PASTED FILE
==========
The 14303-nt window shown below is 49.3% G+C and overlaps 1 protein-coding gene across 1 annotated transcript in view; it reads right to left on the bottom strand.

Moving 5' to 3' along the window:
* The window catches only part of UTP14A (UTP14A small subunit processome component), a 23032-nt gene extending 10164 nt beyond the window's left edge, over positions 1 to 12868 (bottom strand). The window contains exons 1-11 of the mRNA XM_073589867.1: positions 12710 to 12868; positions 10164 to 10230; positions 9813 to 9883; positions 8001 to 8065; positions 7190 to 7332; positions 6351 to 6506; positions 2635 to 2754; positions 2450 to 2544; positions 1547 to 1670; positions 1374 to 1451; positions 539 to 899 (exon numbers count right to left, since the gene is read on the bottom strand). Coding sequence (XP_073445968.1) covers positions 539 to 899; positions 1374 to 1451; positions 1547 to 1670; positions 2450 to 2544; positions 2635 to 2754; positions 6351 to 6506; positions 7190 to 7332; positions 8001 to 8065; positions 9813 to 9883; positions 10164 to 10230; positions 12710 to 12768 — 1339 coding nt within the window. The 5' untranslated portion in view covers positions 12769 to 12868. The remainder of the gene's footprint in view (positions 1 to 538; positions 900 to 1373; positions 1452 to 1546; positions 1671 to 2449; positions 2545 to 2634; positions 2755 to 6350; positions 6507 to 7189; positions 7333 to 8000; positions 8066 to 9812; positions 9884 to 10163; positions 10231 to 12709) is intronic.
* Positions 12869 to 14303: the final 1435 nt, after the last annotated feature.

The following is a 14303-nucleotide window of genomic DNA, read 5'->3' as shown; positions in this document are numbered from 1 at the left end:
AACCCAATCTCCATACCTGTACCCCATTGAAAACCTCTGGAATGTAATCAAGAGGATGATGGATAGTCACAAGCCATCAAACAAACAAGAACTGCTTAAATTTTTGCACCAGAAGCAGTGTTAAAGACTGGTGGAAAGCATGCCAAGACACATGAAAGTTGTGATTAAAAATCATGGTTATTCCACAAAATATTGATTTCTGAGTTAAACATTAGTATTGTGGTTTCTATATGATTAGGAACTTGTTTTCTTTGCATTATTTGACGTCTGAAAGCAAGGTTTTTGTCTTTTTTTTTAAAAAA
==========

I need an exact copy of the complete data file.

The 14303-nt window shown below is 49.3% G+C and overlaps 1 protein-coding gene across 1 annotated transcript in view; it reads right to left on the bottom strand.

Moving 5' to 3' along the window:
* The window catches only part of UTP14A (UTP14A small subunit processome component), a 23032-nt gene extending 10164 nt beyond the window's left edge, over positions 1 to 12868 (bottom strand). The window contains exons 1-11 of the mRNA XM_073589867.1: positions 12710 to 12868; positions 10164 to 10230; positions 9813 to 9883; positions 8001 to 8065; positions 7190 to 7332; positions 6351 to 6506; positions 2635 to 2754; positions 2450 to 2544; positions 1547 to 1670; positions 1374 to 1451; positions 539 to 899 (exon numbers count right to left, since the gene is read on the bottom strand). Coding sequence (XP_073445968.1) covers positions 539 to 899; positions 1374 to 1451; positions 1547 to 1670; positions 2450 to 2544; positions 2635 to 2754; positions 6351 to 6506; positions 7190 to 7332; positions 8001 to 8065; positions 9813 to 9883; positions 10164 to 10230; positions 12710 to 12768 — 1339 coding nt within the window. The 5' untranslated portion in view covers positions 12769 to 12868. The remainder of the gene's footprint in view (positions 1 to 538; positions 900 to 1373; positions 1452 to 1546; positions 1671 to 2449; positions 2545 to 2634; positions 2755 to 6350; positions 6507 to 7189; positions 7333 to 8000; positions 8066 to 9812; positions 9884 to 10163; positions 10231 to 12709) is intronic.
* Positions 12869 to 14303: the final 1435 nt, after the last annotated feature.

The following is a 14303-nucleotide window of genomic DNA, read 5'->3' as shown; positions in this document are numbered from 1 at the left end:
AACCCAATCTCCATACCTGTACCCCATTGAAAACCTCTGGAATGTAATCAAGAGGATGATGGATAGTCACAAGCCATCAAACAAACAAGAACTGCTTAAATTTTTGCACCAGAAGCAGTGTTAAAGACTGGTGGAAAGCATGCCAAGACACATGAAAGTTGTGATTAAAAATCATGGTTATTCCACAAAATATTGATTTCTGAGTTAAACATTAGTATTGTGGTTTCTATATGATTAGGAACTTGTTTTCTTTGCATTATTTGACGTCTGAAAGCAAGGTTTTTGTCTTTTTTTTTAAAAAA